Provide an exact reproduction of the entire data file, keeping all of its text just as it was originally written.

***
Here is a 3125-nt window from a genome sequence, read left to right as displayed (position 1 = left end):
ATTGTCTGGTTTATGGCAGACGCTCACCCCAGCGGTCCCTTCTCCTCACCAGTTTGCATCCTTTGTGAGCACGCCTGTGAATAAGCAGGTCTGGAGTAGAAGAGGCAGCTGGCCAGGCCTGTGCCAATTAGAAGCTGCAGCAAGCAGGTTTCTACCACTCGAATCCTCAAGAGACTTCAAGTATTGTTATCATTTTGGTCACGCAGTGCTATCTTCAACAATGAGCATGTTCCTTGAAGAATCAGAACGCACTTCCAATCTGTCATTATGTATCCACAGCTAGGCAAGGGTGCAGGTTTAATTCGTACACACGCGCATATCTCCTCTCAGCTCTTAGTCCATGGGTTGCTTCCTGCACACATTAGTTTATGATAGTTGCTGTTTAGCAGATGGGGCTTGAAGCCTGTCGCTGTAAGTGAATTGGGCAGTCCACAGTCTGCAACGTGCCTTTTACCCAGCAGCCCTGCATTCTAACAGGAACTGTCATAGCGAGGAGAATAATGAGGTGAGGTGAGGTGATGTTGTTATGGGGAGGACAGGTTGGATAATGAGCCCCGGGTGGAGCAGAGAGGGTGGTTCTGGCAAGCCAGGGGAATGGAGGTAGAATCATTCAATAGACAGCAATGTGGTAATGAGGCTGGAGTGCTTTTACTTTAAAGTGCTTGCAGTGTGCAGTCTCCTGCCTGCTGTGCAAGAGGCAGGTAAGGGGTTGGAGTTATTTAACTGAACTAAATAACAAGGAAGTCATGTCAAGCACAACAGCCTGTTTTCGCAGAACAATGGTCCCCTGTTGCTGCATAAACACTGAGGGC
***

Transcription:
Here is a 3125-nt window from a genome sequence, read left to right as displayed (position 1 = left end):
ATTGTCTGGTTTATGGCAGACGCTCACCCCAGCGGTCCCTTCTCCTCACCAGTTTGCATCCTTTGTGAGCACGCCTGTGAATAAGCAGGTCTGGAGTAGAAGAGGCAGCTGGCCAGGCCTGTGCCAATTAGAAGCTGCAGCAAGCAGGTTTCTACCACTCGAATCCTCAAGAGACTTCAAGTATTGTTATCATTTTGGTCACGCAGTGCTATCTTCAACAATGAGCATGTTCCTTGAAGAATCAGAACGCACTTCCAATCTGTCATTATGTATCCACAGCTAGGCAAGGGTGCAGGTTTAATTCGTACACACGCGCATATCTCCTCTCAGCTCTTAGTCCATGGGTTGCTTCCTGCACACATTAGTTTATGATAGTTGCTGTTTAGCAGATGGGGCTTGAAGCCTGTCGCTGTAAGTGAATTGGGCAGTCCACAGTCTGCAACGTGCCTTTTACCCAGCAGCCCTGCATTCTAACAGGAACTGTCATAGCGAGGAGAATAATGAGGTGAGGTGAGGTGATGTTGTTATGGGGAGGACAGGTTGGATAATGAGCCCCGGGTGGAGCAGAGAGGGTGGTTCTGGCAAGCCAGGGGAATGGAGGTAGAATCATTCAATAGACAGCAATGTGGTAATGAGGCTGGAGTGCTTTTACTTTAAAGTGCTTGCAGTGTGCAGTCTCCTGCCTGCTGTGCAAGAGGCAGGTAAGGGGTTGGAGTTATTTAACTGAACTAAATAACAAGGAAGTCATGTCAAGCACAACAGCCTGTTTTCGCAGAACAATGGTCCCCTGTTGCTGCATAAACACTGAGGGC